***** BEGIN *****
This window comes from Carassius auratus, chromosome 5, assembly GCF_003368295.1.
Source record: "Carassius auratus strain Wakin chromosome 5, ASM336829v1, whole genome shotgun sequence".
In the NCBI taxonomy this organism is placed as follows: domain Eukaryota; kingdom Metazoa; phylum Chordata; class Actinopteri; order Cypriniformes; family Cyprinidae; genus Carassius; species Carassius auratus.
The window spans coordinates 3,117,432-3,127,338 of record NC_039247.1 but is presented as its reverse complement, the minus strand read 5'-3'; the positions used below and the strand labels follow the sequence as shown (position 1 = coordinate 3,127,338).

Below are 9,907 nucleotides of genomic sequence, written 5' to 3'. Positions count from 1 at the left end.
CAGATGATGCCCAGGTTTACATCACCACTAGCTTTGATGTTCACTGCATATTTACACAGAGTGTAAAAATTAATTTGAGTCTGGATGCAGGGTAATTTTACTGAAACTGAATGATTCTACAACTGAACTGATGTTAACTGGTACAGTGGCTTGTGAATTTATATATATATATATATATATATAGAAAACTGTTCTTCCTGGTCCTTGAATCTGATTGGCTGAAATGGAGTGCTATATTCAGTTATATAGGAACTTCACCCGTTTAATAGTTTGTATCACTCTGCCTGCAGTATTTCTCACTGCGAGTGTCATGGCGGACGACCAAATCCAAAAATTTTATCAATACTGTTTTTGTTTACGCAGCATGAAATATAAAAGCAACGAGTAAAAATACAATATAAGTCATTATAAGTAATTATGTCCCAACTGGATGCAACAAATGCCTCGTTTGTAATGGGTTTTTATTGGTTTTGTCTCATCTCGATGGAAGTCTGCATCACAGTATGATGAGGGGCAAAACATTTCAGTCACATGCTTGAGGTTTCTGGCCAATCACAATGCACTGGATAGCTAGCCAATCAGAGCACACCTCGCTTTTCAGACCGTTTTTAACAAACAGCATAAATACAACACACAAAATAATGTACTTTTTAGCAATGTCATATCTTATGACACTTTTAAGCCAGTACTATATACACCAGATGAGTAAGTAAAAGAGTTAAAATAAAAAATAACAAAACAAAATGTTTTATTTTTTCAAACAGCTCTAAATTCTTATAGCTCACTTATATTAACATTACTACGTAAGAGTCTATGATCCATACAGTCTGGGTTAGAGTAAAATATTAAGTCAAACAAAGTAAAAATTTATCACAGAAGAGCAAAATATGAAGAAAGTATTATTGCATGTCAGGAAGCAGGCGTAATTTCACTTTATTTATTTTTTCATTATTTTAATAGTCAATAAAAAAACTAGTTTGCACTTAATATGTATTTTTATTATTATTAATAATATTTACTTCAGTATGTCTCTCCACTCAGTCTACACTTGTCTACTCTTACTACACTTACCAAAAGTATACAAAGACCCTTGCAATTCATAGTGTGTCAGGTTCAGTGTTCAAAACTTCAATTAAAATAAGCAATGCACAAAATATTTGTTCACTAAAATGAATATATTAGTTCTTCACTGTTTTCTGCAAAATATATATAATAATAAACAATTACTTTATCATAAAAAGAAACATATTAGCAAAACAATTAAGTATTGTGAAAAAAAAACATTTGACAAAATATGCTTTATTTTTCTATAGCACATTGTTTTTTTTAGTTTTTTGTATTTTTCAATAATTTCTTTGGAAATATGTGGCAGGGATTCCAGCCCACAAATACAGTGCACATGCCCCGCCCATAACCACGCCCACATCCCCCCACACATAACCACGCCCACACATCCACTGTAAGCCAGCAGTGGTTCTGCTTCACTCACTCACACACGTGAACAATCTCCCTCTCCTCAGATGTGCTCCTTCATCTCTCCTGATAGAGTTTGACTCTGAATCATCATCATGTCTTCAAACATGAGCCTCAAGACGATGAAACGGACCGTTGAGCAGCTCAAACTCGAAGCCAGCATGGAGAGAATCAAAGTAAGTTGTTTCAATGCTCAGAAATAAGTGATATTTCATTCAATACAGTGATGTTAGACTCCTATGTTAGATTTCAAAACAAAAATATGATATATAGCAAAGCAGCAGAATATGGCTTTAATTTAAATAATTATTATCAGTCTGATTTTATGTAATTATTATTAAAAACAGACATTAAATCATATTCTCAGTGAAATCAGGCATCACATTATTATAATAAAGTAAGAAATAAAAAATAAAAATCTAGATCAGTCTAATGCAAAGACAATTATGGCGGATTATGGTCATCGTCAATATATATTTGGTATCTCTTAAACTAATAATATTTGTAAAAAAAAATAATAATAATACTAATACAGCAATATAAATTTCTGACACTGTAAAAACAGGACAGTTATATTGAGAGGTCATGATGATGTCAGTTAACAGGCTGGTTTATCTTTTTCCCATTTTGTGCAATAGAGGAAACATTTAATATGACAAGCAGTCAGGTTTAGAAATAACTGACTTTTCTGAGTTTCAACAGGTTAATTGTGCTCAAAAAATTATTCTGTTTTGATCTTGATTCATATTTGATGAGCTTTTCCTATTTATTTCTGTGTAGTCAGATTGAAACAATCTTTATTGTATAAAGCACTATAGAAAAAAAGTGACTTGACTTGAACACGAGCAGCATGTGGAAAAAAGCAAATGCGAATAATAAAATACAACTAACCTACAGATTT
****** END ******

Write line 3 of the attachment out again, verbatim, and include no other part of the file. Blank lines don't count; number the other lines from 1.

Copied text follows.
In the NCBI taxonomy this organism is placed as follows: domain Eukaryota; kingdom Metazoa; phylum Chordata; class Actinopteri; order Cypriniformes; family Cyprinidae; genus Carassius; species Carassius auratus.